When it comes to getting into dangerous situations online, teenagers are at a special risk. More advanced than younger children but lacking the maturity and experience of most adults, teens are likely to accidentally compromise their safety online or to experiment with risky behavior.
Parents should know and understand that the teenage brain is still developing. Every teen is different, but certain age-specific traits make parental monitoring absolutely essential for the teenager who uses social networking, online gaming, or cell phones.
Unmonitored teens are prone to questionable Internet behaviors for a variety of developmental reasons, such as:
- Low risk perception. Teens are more likely to think that nothing bad will happen to them, and find it more difficult to imagine long-term or permanent consequences to their actions. Even if they know they’re engaging in unsafe behavior (like sharing too much identifying information with online strangers,) they still may not believe it could really come back to hurt them.
- Poor hazard detection. Parents might see dozens of red flags in a given situation, but those danger signs might go completely unnoticed by teenagers. For example, teens may not think twice before clicking on a suspicious-looking link in a Twitter comment or accepting a friend request from a stranger.
- Poor impulse control. Teens tend to act in the moment, posting a bullying comment or sending a sext before thinking through all of the potential implications. They are less likely to stop and think about the consequences before hitting ‘send.’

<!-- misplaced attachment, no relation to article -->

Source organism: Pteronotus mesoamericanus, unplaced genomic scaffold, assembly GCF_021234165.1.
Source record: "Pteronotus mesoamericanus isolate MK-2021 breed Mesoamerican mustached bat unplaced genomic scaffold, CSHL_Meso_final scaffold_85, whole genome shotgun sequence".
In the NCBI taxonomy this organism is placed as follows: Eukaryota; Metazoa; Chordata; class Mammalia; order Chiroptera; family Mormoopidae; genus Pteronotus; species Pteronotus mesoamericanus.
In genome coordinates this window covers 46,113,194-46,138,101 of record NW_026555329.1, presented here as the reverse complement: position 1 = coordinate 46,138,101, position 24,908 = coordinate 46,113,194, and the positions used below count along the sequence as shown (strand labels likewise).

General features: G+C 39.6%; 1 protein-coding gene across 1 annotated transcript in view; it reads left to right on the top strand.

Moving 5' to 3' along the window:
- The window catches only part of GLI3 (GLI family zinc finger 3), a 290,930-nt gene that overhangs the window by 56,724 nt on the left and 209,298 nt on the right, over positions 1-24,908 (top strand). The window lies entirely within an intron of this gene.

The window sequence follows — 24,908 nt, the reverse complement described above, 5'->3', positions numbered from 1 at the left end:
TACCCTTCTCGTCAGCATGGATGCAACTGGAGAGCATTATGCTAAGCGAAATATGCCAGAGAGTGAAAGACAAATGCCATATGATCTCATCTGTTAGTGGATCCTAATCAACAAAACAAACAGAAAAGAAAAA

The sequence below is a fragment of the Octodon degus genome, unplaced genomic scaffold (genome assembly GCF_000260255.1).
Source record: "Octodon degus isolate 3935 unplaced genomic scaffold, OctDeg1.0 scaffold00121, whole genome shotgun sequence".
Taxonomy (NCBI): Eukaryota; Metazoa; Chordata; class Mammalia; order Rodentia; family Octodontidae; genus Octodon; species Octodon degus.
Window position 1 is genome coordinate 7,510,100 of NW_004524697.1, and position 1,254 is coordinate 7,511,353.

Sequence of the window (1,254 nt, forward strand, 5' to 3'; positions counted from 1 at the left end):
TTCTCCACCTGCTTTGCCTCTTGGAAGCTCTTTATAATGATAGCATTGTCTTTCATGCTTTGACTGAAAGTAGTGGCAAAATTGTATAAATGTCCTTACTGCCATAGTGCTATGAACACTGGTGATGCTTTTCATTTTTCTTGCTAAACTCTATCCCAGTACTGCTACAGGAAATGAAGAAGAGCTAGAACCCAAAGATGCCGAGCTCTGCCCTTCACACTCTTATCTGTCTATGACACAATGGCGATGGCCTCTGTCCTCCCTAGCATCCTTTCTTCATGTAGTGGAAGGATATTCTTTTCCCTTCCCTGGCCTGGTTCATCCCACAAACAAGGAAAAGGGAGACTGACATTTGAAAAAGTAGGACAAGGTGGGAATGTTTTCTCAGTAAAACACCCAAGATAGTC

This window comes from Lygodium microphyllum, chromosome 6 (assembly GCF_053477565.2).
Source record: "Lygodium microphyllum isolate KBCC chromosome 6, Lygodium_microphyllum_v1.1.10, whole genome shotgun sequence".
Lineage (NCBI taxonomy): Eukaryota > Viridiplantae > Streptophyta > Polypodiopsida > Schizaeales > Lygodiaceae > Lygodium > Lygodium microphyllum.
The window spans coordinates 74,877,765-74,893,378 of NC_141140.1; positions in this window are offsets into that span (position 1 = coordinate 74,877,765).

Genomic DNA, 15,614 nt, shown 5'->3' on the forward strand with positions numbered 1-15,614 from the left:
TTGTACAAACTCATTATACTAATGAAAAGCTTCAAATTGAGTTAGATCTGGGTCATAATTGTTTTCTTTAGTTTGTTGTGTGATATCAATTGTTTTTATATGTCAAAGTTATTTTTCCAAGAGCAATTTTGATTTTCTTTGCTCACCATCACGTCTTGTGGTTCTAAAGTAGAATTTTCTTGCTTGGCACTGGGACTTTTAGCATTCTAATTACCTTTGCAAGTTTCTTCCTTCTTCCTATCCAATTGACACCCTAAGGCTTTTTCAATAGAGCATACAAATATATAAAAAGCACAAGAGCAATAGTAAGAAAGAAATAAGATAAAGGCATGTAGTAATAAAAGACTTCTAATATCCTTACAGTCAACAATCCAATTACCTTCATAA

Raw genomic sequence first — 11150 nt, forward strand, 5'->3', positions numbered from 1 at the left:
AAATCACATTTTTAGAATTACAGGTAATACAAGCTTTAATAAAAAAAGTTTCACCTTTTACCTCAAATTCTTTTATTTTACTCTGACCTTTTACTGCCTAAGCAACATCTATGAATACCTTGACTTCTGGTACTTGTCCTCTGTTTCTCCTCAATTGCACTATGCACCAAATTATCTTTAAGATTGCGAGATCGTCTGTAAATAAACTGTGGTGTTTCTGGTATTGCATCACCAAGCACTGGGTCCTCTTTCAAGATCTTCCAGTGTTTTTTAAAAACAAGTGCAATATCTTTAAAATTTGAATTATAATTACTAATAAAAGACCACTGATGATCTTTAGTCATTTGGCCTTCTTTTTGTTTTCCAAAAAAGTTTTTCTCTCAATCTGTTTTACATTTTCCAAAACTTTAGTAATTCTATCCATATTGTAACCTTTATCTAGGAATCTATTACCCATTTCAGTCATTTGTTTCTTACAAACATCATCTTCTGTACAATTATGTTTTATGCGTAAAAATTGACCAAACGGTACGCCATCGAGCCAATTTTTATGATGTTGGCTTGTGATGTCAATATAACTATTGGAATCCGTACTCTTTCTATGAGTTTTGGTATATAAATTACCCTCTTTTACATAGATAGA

- Risk-taking behavior. With their sense of invincibility and their sometimes poor judgment, teens are notorious risk-takers. They may experiment with dangerous places, people, or behavior online to feel more grown up, explore their identity, satisfy their curiosity, rebel against authority, or fit in with peers.
- Peer pressure. Because most teenagers will go to great lengths to seek acceptance from their peers, they can also be susceptible to behaving in ways they ordinarily wouldn’t. For instance, many teens cite pressure from friends, boyfriends, and girlfriends as a prime reason for sexting.
- Lack of experience. Despite their technological savvy, teens can still be naïve when it comes to their own online safety, underestimating how easily someone can identify them with a few pieces of personal information or how quickly an embarrassing picture can go viral.
- Boredom. Teens looking for something to do can sometimes find their way into trouble, and it’s no different on the Internet. Cyberbullying or meeting strangers online can start with an unsupervised teen with too much time on their hands.
Risk factors like these make it critical that all parents monitor their teenager’s Internet behavior. Of course different teens will require different types of monitoring and supervision.
Depending on your teen, you may feel the need to closely monitor every text message, or you may be comfortable with a broad picture of their online activity and looser supervision. A teen’s level of online privacy should depend on how they’ve safely and responsibly used the Internet in the past.
Tim Woda is a passionate advocate for protecting children from today’s scariest digital dangers – cyberbullying, sexting and online predators. He is the co-founder of uKnow.com, developers of uKnowKids.